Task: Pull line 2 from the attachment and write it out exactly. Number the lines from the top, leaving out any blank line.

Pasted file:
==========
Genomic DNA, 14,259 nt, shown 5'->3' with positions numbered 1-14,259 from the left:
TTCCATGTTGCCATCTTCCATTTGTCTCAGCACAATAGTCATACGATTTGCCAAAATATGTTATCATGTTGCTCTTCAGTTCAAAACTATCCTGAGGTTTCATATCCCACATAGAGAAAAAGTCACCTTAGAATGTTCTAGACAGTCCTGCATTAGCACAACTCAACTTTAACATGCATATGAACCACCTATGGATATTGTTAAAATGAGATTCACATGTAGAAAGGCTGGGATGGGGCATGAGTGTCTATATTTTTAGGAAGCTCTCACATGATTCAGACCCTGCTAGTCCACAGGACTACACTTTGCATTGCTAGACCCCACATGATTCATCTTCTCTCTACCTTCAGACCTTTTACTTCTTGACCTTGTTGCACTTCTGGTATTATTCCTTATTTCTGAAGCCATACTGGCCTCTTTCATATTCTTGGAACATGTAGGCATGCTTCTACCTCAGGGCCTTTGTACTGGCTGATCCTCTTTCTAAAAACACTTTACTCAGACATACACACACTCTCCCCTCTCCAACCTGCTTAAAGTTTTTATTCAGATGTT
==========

TTCCATGTTGCCATCTTCCATTTGTCTCAGCACAATAGTCATACGATTTGCCAAAATATGTTATCATGTTGCTCTTCAGTTCAAAACTATCCTGAGGTTTCATATCCCACATAGAGAAAAAGTCACCTTAGAATGTTCTAGACAGTCCTGCATTAGCACAACTCAACTTTAACATGCATATGAACCACCTATGGATATTGTTAAAATGAGATTCACATGTAGAAAGGCTGGGATGGGGCATGAGTGTCTATATTTTTAGGAAGCTCTCACATGATTCAGACCCTGCTAGTCCACAGGACTACACTTTGCATTGCTAGACCCCACATGATTCATCTTCTCTCTACCTTCAGACCTTTTACTTCTTGACCTTGTTGCACTTCTGGTATTATTCCTTATTTCTGAAGCCATACTGGCCTCTTTCATATTCTTGGAACATGTAGGCATGCTTCTACCTCAGGGCCTTTGTACTGGCTGATCCTCTTTCTAAAAACACTTTACTCAGACATACACACACTCTCCCCTCTCCAACCTGCTTAAAGTTTTTATTCAGATGTT